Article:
In general, when you have some thresholding selection, it will cause artificial negative correlations to show up. Here's a very simple example that I hope illustrates the point: Imagine a world where high school students take only two classes, English and Math, and they receive one of two grades, A or B. Now imagine a college that admits students with at least one A (AB, BA, or AA) and that rejects everyone without an A (BB). Now imagine that there is absolutely zero correlation between Math and English - performance on one is totally independent of the other. However, when the college looks at their data, they will nonetheless see a stark anticorrelation between Math and English grades (because everyone who has a B in one subject always has an A in the other subject, simply because all the BBs are missing from their dataset).
The bottom line is that whenever you have some score that is some positive combination of input variables and then you threshold your observed data on a minimum total score (as is the case in hiring at Google or in college admissions), then you will see much stronger negative correlations between your inputs than exists in real life.
And really, whenever you run some selection algorithm, you should hope that (on the margin) there are no correlations between your selection decision and your inputs. If there still is a correlation post-selection, that means your algorithm has left money on the table. So when Google says that programming competitions are negatively correlated with performance and GPA is uncorrelated with performance, what that likely means is that Google's hiring overvalues programming competitions and fairly values GPA.
In fact, if we did a randomized controlled study (the gold standard of proving causation), I think we'd see the expected results. Just imagine - if you grabbed two random programmers from the entire population, one who had won a competition and one who had not, do you really think the competition winner would be the inferior programmer?
Edit: Many other posts here are coming up with plausible sounding narratives to fit the data. "Competition winners are one-trick ponies or loners or write awful code." I encourage everyone to think critically about the data analysis itself.
Edit2: From Gwern's comment, this phenomenon is apparently called Berkson's paradox: http://en.wikipedia.org/wiki/Berkson%27s_paradox
It is very hard to account for that in interviewing. Probably the only effective method would be to ding people with competition experience. Of course, that would be obvious conscious bias and would never happen.
I also don't believe that the Google hiring committees treat competition winners specially (though of course I could be wrong there). The reason I say that is as a frequent Google interviewer, the interview scores vastly outweigh the value of the resume (to the point of it becoming ignorable). And, I personally don't look at a resume except to see what language a candidate likes to write in, and to see how long they've been out of school (depending on how long, I might ask more a designy question).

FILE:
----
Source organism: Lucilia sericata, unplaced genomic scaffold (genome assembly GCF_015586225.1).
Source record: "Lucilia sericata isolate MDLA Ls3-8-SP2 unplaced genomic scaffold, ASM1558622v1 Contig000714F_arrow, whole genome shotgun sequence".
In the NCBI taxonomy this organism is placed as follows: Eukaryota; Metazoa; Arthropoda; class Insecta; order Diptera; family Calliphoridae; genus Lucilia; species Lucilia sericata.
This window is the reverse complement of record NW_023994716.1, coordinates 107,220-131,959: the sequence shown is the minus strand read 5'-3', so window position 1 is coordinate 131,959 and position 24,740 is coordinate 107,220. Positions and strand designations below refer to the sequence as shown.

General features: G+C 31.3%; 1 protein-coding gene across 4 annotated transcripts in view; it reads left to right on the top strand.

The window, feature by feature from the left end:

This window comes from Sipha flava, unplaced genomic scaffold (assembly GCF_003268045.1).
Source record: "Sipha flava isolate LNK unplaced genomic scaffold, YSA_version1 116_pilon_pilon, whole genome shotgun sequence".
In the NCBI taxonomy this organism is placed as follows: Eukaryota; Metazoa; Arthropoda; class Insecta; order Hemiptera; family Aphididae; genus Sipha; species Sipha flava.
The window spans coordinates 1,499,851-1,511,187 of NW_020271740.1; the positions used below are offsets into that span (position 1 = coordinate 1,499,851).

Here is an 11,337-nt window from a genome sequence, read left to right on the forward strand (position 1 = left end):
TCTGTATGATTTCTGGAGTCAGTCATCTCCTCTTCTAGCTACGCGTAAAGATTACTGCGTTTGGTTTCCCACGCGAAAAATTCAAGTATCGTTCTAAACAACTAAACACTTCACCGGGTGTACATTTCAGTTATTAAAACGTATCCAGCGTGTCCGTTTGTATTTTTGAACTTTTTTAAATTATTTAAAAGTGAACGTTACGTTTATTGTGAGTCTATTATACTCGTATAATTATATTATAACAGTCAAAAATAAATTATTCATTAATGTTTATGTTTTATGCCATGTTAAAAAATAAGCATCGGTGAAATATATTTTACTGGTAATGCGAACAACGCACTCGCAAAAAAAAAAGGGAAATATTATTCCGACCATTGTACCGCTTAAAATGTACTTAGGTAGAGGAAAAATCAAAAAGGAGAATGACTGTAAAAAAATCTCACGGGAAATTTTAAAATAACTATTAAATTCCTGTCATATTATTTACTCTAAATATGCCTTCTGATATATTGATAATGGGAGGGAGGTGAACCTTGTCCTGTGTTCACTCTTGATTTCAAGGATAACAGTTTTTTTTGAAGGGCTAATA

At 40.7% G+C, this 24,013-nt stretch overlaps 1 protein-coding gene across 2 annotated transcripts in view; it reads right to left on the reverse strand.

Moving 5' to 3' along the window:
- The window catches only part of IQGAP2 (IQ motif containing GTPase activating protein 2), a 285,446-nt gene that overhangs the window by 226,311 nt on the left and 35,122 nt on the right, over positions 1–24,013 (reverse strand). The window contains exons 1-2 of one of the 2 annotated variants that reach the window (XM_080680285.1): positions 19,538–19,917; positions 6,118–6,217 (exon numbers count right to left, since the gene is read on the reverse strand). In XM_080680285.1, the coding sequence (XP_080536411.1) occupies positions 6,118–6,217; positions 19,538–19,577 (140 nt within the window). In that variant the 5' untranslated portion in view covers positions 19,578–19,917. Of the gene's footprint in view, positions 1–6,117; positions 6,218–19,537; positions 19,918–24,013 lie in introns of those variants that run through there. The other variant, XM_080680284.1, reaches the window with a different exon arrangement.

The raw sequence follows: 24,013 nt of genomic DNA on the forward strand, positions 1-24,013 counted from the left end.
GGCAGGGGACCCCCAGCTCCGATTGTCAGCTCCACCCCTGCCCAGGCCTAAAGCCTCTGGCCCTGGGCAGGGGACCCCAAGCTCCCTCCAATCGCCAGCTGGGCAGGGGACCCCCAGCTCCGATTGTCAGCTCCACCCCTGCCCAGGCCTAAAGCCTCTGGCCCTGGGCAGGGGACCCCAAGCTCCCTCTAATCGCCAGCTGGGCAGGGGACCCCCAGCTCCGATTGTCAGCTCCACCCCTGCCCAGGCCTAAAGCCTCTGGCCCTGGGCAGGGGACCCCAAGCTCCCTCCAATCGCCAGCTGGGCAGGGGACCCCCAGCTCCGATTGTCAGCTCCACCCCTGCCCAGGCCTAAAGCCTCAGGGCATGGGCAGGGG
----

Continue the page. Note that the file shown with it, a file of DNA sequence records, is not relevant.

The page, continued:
Given my anecdotal and inferred evidence, I believe the only way for a competition win to help someone get the job is to make them better at interviews.
Given the stated evidence in the article, combined with my immediately-above belief, the explanation that fits is that competitions help more with interviewing than with job performance.
Since it helps more with selection (passing the interview) than with performance (job review), there is a natural negative correlation with performance for those who were selected.
This is completely consistent with competitions helping people do better with job performance.
For someone who only programmed for competitions and never worked on a serious project I could see it being a negative, but with some experience the competition winner should (on average) do better than average.
There are a lot of possible mechanisms by which the correlation might've been produced, if it's valid. One is that winning programming competitions is anti-predictive of job performance (the interpretation this summary takes). But another is that Google puts (or previously put) too much positive weight on winning programming competitions in their hiring vs. other factors. If Google were, for example, more willing to overlook other weaknesses in people who had won programming competitions, or treated them more leniently in interviews, that would be another mechanism for producing a population of hires where those who won programming competitions were worse at their jobs.
A 30 minute interview question is more like a programming contest question than a serious project.
It sounds his conclusion is measuring a defect in their hiring process more than "programming contest winners tend to make worse employees".
Contest winners are pretty good employees, but the best employees usually aren't contest winners. Cranking out solutions fast is good for winning contests but not as good for writing great code. If you can win a contest, writing code quickly is probably a pretty big part of your skillset which you'll probably use in your job too, and that skill is negatively correlated with writing excellent code.
Still _good_ employees, just not the best.
In a similar vein, students graduating with 4.0 GPAs are often not the best employees because quite often dedication to grades means neglecting the social growth and other non-graded activities, learning, and experience available at universities.